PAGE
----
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Lesson Plans


strips of sky

[ Thread ][ Subject ][ Author ][ Date ]
Ckart (ckupcin.ne.us)
Mon, 10 Mar 1997 20:25:52 -0600

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Dear Purple Art

In second grade I do a watercolor (watered down tempera paint, that is)
lesson where I introduce the word, 'horizon line' and concept. The
students are given a pencil to draw any type of horizon line (i.e.,
straight, hilly, etc.). We work with two colors this first lesson, green
and blue. With sponges held by a spring type clothes pin, we paint juicy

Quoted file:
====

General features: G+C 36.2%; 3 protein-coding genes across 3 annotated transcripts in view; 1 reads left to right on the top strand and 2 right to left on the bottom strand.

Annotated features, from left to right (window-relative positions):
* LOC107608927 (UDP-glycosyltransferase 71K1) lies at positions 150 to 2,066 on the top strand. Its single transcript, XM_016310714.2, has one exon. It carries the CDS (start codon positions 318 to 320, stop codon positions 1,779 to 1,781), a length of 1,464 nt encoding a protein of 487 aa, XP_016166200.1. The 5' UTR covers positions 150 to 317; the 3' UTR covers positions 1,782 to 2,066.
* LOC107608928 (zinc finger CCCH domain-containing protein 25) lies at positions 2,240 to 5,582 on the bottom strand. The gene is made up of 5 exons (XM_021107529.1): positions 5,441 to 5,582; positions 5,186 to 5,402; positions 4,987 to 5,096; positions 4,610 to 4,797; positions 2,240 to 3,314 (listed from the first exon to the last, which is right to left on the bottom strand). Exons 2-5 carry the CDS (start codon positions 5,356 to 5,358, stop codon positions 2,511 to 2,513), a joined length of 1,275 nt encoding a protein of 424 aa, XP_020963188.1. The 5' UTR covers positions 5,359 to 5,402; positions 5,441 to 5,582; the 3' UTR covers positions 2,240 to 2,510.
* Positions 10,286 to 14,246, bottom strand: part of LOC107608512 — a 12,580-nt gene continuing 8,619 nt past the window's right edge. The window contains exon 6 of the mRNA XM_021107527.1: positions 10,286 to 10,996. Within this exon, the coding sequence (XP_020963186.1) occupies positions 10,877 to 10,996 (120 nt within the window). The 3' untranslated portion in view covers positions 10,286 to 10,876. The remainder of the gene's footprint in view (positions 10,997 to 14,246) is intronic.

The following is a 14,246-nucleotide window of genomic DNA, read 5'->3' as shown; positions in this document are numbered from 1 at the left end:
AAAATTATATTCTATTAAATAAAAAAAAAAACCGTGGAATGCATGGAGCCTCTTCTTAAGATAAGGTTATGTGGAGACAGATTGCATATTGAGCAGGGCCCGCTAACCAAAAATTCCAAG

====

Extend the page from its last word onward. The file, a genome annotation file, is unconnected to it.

skies and lush grassy ground AND THE TWO MUST MEET. I encourage big
sweeping arm movements that go from side to side and off the paper.

For the second lesson, I have have over the years, used various add ons
such as collage or thicker tempera paint. For example: a fall tree shape,
color mixing finger print leaves with tempera; on a separate sheet of paper
doing a scarecrow (figure drawing) with color markers, cutting it out and
gluing it to the background (sky, ground, tree picture).

The point is, as precious as those stripes of blue at the top of the page
are, I find most students ready to move beyond this. I don't make a big
deal if, on other projects, they lapse back into symbolic sky strips. By
third grade, with a quick review of horizon line, most of the students are
coloring in the entire sky area. Hope this helps you.

Cheryl


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